• If you have any variable rate loans (home, home equity line, credit card) either be sure you have the wherewithal to pay the loans off should rates start rising, or consider converting the loans to fixed rate (ie pay these loans off when you refinance your house).
  • Don’t buy long term government bonds (the most vulnerable to declines in a rising rate environment).

Tempo Financial Advisors’ 3rd Quarter Investment Performance

As you may know by now I have expectations for how much up-side capture we can expect from the Tempo Dynamic Strategies. (Capture is the percent return generated compared to a market benchmark. For example, if a strategy gains 5% and the benchmark gains 10%, the up-side capture ratio is 50%) Our returns usually trail in the strong bull markets because we don’t take as much risk as the overall market does. That is the price we pay in these strategies to minimize the potential for devastating losses.

I am pleased to report that contrary to historical norms, both the Tempo Dynamic Growth and Tempo Dynamic Income Strategies did a tremendous job in the third quarter of capturing the lion’s share of the up-side.

The Tempo Dynamic Growth Strategy gained close to 7% in the quarter, making this one of our most successful quarters from a number of perspectives. First, the return was better than 90% of past quarterly returns (both real time and hypothetical). Second is the up-side capture ratio of nearly 64%. This is well above the 50% capture ratio we have experienced other times the S&P 500 gained over 9% in a single quarter.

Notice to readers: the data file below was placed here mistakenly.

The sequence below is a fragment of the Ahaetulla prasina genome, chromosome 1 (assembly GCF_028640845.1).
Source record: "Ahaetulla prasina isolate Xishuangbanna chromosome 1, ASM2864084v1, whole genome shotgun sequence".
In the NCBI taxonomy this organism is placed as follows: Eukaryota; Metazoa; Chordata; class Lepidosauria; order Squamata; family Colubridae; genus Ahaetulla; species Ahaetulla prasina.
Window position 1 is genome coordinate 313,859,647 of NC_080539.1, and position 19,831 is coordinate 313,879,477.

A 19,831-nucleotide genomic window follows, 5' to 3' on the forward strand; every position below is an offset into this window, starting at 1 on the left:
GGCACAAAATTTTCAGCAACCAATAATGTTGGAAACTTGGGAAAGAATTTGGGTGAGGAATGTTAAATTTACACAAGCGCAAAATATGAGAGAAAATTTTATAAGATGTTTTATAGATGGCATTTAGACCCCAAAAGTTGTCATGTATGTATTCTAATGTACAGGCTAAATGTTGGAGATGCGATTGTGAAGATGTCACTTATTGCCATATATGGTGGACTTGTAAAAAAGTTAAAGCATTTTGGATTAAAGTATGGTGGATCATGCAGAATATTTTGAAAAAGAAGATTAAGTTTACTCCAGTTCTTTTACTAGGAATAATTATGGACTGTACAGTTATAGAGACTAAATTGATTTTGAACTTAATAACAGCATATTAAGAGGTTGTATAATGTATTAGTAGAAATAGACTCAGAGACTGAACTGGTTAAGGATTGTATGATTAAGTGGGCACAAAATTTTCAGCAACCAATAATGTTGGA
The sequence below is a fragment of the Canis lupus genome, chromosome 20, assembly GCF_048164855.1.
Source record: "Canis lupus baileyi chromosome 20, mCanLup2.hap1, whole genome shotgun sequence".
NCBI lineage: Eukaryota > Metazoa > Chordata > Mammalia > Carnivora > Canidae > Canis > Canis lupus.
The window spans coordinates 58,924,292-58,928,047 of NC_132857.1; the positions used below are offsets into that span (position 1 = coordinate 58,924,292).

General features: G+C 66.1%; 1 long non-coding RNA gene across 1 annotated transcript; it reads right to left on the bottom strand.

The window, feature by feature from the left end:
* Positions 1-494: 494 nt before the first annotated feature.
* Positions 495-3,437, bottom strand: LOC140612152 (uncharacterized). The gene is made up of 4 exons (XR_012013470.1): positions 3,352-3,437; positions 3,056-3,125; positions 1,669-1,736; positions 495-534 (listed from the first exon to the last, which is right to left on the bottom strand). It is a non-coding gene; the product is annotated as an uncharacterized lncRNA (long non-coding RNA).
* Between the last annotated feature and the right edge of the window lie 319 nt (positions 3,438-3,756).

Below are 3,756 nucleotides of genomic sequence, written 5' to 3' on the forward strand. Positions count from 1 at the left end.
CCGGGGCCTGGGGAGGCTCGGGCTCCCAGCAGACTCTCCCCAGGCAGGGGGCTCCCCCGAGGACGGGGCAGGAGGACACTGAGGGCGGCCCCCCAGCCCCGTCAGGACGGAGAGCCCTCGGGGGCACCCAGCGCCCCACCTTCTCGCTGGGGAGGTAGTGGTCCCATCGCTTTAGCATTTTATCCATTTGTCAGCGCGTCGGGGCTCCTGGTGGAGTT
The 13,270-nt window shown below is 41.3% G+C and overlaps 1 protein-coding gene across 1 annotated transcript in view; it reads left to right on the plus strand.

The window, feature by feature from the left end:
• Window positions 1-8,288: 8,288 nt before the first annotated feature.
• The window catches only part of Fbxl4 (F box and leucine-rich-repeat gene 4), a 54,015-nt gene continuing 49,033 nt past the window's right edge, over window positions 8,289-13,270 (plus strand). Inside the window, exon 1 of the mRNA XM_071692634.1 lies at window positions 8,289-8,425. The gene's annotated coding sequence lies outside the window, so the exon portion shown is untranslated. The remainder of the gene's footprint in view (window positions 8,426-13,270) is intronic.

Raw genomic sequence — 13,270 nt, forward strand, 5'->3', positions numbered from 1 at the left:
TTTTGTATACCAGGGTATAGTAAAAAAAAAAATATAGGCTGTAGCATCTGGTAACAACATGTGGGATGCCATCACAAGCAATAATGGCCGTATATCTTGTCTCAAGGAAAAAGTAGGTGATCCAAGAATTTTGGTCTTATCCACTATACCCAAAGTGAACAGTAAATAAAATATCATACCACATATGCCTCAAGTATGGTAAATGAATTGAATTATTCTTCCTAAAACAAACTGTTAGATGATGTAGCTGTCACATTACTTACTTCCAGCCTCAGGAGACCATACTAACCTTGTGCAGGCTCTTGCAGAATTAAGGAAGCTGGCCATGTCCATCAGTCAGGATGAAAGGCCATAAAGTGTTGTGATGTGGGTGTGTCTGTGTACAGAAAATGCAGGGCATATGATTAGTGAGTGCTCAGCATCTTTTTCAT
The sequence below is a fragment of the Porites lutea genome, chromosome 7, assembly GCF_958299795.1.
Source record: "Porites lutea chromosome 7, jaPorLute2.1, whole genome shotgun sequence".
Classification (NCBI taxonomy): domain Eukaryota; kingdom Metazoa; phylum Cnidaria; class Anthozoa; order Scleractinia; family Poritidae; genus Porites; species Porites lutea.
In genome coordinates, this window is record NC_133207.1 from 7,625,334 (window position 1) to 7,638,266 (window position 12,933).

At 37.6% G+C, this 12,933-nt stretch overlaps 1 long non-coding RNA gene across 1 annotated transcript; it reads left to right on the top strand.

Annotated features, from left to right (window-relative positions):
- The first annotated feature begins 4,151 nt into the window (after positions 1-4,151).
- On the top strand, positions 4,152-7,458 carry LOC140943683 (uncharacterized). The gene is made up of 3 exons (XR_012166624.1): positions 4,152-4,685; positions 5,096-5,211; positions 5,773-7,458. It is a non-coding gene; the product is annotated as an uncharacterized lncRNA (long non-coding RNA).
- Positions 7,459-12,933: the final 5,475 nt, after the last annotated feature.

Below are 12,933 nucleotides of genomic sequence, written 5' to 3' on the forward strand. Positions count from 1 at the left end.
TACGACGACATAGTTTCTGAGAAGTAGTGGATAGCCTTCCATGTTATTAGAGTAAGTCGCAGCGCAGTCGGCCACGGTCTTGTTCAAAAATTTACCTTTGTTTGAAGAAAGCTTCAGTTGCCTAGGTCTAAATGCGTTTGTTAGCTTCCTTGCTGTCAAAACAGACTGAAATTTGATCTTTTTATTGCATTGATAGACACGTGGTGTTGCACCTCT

As happy as I am with the performance of the Dynamic Growth Strategy, I am ecstatic about the return in the Tempo Dynamic Income Strategy. The third quarter 2010 return of 8.5% represents the highest quarterly return compared to nearly 14 years of actual and hypothetical performance. According to my calculations that is the 100th percentile. And, the up-side capture ratio is off the charts. The average up-ide capture ratio for the Tempo Dynamic Income Strategy when the S&P 500 gained over 9% in a quarter was 28%. The up-side capture ratio in the third quarter was 77%.

I have to stop now, I’m getting a little farklempt. This is like the feeling I get when my daughter scores a goal in soccer or my son a basket in basketball!

With all this gushing over the Dynamic Strategies I don’t want to give short shrift to the Tempo Lifestyle Strategy. We expect the Lifestyle Strategy to turn in a terrific quarter when the S&P 500 gains more than 10%, and it delivered. Returns for the third quarter ranged from 7% for more conservative clients to 12% for more aggressive clients.

During the quarter we did make one significant change to accounts, selling a position in convertible securities we had owned since April 2009 in favor of a position in healthcare. We reduced exposure to healthcare in 2008 when we reasoned that the specter of healthcare reform would dampen returns. Now that healthcare reform has passed the dynamics have changed. At the end of the day the new law will do much to increase the demand for healthcare services while doing nothing to address supply. Basic economics 101 tells me that companies have pricing power when demand increases and supply does not. That, in turn, leads to profits.

Company News

Hopefully you read the notice I sent recently announcing that Tempo has moved to a new location. Even more significant was my offer to buy lunch for anyone willing to come by to see the new space. Much to my delight a few of you have already taken me up on this offer. The offer still stands, so please call to schedule your lunch now.

Daniel J. Traub